World Takes In Bush Re-Election

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France, Germany and other European countries President Bush alienated during his first four years in office promised Wednesday to work with the newly re-elected U.S. leader.

Some European leaders expressed hope Bush would reach out to them in his second term. But others gloomily forecast no major tack in White House policy and continued trans-Atlantic bickering.

Markets reacted with relief to the end of the long, contentious race and a likely Bush win. European shares hit six-month highs and U.S. stocks also shot up.

Later Wednesday morning, Bush's challenger, Sen. John Kerry, called Bush to conced defeat, officials told The Associated Press.

"We have lots to do on current crises: Iraq, the Middle East, Iran, the challenges of the African continent, to rebuild, to renovate the trans-Atlantic relationship," French Foreign Minister Michel Barnier (search) said on RTL radio. "This is a new step that starts at a very important moment for the world."

German officials said close cooperation between Europe and the United States is essential, not only on Iraq and terrorism but on AIDS and the environment as well.

Ties were strained by Chancellor Gerhard Schroeder's (search) vehement opposition to last year's U.S.-led war in Iraq, although the two governments have since moved to repair relations.

German Foreign Minister Joschka Fischer (search) pledged close cooperation with the winner.

"I have said that we will continue to cooperate positively," Fischer told reporters. "In international politics, we face difficult challenges that cannot be mastered without close cooperation between Europe — including our country — and the United States."

Karsten Voigt, the German Foreign Ministry's top official for relations with Washington, said he hopes Bush will seize the chance for "a new beginning" with Europe.

"I hope that a re-elected President Bush would use the chance offered by his re-election for a new beginning in European-American and German-American relations," Voigt told ARD television, adding the U.S. leader would do well to "approach the Europeans ... and say, let us sit down and talk about where we have common interests."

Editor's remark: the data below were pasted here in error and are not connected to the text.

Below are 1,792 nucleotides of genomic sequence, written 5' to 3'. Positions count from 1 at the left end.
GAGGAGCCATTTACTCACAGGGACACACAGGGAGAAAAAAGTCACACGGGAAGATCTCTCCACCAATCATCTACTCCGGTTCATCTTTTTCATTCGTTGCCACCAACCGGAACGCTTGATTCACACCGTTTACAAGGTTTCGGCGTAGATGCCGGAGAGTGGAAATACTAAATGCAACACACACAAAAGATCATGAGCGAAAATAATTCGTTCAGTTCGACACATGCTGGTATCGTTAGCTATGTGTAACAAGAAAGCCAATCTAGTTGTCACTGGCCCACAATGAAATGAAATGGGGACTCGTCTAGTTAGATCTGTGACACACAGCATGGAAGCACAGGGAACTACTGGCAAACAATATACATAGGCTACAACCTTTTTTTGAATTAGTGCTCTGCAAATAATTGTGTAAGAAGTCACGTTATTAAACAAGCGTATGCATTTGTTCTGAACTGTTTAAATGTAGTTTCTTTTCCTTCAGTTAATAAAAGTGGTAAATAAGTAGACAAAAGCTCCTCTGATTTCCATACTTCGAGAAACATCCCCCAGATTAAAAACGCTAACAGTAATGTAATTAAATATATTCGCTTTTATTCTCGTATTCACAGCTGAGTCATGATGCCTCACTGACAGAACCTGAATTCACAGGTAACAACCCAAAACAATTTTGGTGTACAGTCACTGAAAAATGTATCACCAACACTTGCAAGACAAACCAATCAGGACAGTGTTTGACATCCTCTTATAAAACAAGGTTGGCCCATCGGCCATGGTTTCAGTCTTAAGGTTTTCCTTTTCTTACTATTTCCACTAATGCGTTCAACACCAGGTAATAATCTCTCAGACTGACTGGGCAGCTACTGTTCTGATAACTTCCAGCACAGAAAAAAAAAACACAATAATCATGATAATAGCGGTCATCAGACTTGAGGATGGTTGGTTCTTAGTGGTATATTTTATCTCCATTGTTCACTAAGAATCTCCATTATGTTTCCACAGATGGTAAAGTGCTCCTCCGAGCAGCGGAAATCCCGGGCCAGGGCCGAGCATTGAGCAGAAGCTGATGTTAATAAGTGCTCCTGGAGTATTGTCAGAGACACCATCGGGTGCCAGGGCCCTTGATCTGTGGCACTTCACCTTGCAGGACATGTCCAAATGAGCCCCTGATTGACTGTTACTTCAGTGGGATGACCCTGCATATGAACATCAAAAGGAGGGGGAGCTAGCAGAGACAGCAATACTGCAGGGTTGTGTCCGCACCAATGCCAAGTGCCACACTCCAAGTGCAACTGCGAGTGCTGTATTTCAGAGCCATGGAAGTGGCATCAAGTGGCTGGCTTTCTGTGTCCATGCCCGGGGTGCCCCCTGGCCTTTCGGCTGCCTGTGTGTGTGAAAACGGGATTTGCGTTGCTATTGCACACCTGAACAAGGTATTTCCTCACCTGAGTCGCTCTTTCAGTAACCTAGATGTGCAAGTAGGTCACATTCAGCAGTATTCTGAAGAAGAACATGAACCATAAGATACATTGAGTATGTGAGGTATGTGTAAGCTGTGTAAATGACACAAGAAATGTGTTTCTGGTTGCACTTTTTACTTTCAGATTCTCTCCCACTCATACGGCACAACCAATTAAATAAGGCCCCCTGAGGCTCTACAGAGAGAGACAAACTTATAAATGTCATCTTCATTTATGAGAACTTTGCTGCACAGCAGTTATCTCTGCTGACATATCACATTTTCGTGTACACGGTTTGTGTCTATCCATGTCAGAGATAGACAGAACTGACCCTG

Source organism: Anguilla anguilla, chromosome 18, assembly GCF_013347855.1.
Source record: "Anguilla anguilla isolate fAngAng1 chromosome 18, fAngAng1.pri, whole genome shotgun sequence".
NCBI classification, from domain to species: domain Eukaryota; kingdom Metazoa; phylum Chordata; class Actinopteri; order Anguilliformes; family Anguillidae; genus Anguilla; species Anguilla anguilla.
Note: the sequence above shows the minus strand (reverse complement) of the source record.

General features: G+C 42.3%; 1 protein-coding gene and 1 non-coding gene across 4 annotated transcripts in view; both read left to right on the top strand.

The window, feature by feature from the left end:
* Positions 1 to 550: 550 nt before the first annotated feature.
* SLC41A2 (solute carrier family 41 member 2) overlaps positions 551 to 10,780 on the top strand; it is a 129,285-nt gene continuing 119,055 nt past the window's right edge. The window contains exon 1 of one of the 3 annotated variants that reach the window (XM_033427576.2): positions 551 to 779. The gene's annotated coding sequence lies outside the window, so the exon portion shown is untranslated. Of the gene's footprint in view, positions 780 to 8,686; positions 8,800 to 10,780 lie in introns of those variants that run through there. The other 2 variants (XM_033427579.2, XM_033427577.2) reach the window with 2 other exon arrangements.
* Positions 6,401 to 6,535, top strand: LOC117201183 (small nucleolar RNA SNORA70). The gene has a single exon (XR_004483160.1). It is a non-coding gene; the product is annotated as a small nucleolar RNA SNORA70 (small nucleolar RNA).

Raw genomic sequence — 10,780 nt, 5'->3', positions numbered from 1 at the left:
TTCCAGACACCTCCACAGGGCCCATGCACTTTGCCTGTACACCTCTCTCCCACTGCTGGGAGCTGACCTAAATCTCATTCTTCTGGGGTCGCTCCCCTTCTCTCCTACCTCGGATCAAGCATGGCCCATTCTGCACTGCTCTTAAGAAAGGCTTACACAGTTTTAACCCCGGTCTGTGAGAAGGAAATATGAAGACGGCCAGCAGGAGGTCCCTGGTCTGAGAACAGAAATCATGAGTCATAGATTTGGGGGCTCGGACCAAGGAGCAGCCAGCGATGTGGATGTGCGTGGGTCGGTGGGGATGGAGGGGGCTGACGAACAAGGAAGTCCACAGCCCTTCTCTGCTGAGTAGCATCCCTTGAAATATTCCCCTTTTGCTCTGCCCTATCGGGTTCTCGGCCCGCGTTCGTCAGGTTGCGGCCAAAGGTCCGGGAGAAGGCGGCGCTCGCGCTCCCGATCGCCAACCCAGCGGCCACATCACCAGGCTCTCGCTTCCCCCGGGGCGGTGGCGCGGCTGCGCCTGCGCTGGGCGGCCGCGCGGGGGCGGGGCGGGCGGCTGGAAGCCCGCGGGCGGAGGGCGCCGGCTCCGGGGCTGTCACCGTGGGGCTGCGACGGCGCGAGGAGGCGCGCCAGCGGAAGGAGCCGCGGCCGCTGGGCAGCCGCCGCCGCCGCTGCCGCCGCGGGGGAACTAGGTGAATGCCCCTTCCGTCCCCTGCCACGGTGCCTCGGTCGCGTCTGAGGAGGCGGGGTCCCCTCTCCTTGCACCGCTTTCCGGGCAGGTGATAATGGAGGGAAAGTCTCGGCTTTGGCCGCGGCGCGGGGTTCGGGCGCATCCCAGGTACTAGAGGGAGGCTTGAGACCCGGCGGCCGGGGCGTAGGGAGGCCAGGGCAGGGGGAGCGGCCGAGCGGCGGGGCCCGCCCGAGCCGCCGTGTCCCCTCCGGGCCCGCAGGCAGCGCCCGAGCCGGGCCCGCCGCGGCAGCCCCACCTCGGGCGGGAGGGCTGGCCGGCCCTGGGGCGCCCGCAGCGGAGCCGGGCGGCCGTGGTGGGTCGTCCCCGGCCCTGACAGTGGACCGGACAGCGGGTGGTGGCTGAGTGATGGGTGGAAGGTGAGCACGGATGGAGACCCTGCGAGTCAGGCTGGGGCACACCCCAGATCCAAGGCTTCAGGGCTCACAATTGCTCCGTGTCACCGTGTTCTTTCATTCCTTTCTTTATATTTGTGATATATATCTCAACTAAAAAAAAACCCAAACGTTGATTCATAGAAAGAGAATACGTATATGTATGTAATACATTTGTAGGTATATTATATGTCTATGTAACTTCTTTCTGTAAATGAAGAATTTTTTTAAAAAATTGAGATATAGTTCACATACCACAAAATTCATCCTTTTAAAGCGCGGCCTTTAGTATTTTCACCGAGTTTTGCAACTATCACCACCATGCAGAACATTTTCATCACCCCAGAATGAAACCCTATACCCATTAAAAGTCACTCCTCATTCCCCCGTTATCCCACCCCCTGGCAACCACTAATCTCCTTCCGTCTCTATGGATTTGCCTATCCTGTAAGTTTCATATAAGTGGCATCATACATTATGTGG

"That is necessary on the Middle East, it is necessary and possible in fighting terrorism and in the question of the proliferation of weapons of mass destruction, but it is also needed in the question of AIDS, climate protection and other issues."

Although Germany has offered help rebuilding Iraq and is training new Iraqi police and military, Voigt said "the German military will not be sent to Iraq."

Before Kerry conceded the election, Russian President Vladimir Putin (search) said a Bush victory would mean the American people had not given in to terrorist threats.

"If Bush wins, I would feel happy that the American people have not allowed themselves to be scared and made the decision they considered reasonable," Putin said at a Kremlin news conference after talks with Italian Prime Minister Silvio Berlusconi (search).

Putin said U.S.-Russian relations have improved under Bush.

Berlusconi said a Bush victory would help maintain close ties between the United States and Italy.

"Bush will keep up that policy that gives the United States the role of promoting freedom in the world," he said.

Japanese Prime Minister Junichiro Koizumi (search), another U.S. ally in Iraq, and Thai Prime Minister Thaksin Shinawatra both said their nations would have good relations with the United States no matter who wins.

Iraq's interim Prime Minister Ayad Allawi (search) said his country will remain a friend of the United States no matter the outcome of the election.

"The United States have freed us from a dictator, from a very long period of wars and agony," Allawi told the Italian newspaper La Repubblica in an interview published Wednesday.

"We will always be grateful to America for what it has done and what it continues to do."

Australia's conservative government was one of Bush's staunchest allies and among the first to join the U.S.-led military coalition.

"From our point of view, the Bush administration is a known quantity," Australian Foreign Minister Alexander Downer (search) told Australian Broadcasting Corp. radio. "We've had a very good relationship with them for the last four years and I'm sure we'll be able to keep building on that over the next four."

In Indonesia, however, Muslim leader Syafii Maarif (search) said a Bush win was "a catastrophe."

"Bush has made a mess of the world over the last four years," he said.

Swedish Prime Minister Goeran Persson (search) predicted Bush will not revamp his policies and that the sniping between Europe and the United States would continue.

"Sweden and Europe will continue to criticize Bush the same way as earlier. But I do not believe that he will be more willing to listen to it."